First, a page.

Good going."George Roger Chute to George M. Chute, Jr., 24 October 1967
SS Seattle - in Port, Seattle Washington, 9 NOV 1967 10P RAIN
We just arrived. End of Voyage 145. Most exceptional trip I've ever made at this time of year: better-than-summertime weather all the way. Furious gales blasted the coast to north & south of us, ripping deckloads from off barges, but we scooted along on a sea that looked like the doldrums. In the run from Anchorage to Kodiak we established a new record - in November!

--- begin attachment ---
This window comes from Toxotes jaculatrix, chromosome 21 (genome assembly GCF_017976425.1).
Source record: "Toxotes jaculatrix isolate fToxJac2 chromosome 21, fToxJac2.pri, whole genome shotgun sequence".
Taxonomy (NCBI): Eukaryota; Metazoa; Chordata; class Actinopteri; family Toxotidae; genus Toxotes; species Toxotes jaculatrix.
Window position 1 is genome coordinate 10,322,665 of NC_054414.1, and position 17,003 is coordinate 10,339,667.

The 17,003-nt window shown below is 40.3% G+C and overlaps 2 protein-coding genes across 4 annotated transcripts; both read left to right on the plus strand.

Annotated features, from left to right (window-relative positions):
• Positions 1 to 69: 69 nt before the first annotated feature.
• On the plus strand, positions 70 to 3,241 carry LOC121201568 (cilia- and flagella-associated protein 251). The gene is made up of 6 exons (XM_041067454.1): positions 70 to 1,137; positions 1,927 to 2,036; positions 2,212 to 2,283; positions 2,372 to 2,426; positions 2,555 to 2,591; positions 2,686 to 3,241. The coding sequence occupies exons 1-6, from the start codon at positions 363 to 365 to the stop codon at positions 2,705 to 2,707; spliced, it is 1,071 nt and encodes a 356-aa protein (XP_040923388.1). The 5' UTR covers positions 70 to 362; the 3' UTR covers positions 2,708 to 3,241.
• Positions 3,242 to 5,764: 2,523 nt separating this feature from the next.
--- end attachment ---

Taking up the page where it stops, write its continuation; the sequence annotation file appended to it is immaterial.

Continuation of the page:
Well, just give a little time and old Alaska will average out the score. That November blow, in 1920, when I was in the 8800-ton SS "West Jester" was enough to balance several entire years of balmy weather; that when the 4-mast" iron barge "Pirrie" was lost, on Cake Rock, with 19 out of 21 aboard. I've not seen anything to equal it since - not even the 111-M storm where in this ship was a victim, on the night of October 15/16, 1965. I call it the "crab-leg hurricane" because the decks were 2 feet deep in giant spider crab legs (which I couldn't endure see go to waste, so went out and loaded up) & 2 refridgerated vans, containing 20 tons each of frozen cooked crab meat, jumped overboard without even touching the ship. Twelve others parted their lashings and slid about, within the confines of the massive legs and struts of our traveling gantry crane, ramming into each other, tearing open great holes from which the crab meat poured down, no two of them doing the same thing at the same time (because they fouled on the bottom & "stuck" here and there). The spectacle, in the dim, midnight spectral light, with the wind knocking one around, was especially weird, because those vans, lurching about & bobbing up and down, suggested the ludicruous sight of a herd of drunken elephants trying to get on their feet. No official estimate ever was released, insofar as I know, of the total damage, but certainly it attained $200 or $300 thousand. I salvaged two huge feasts of $1.50 a pound crab meat - HAW!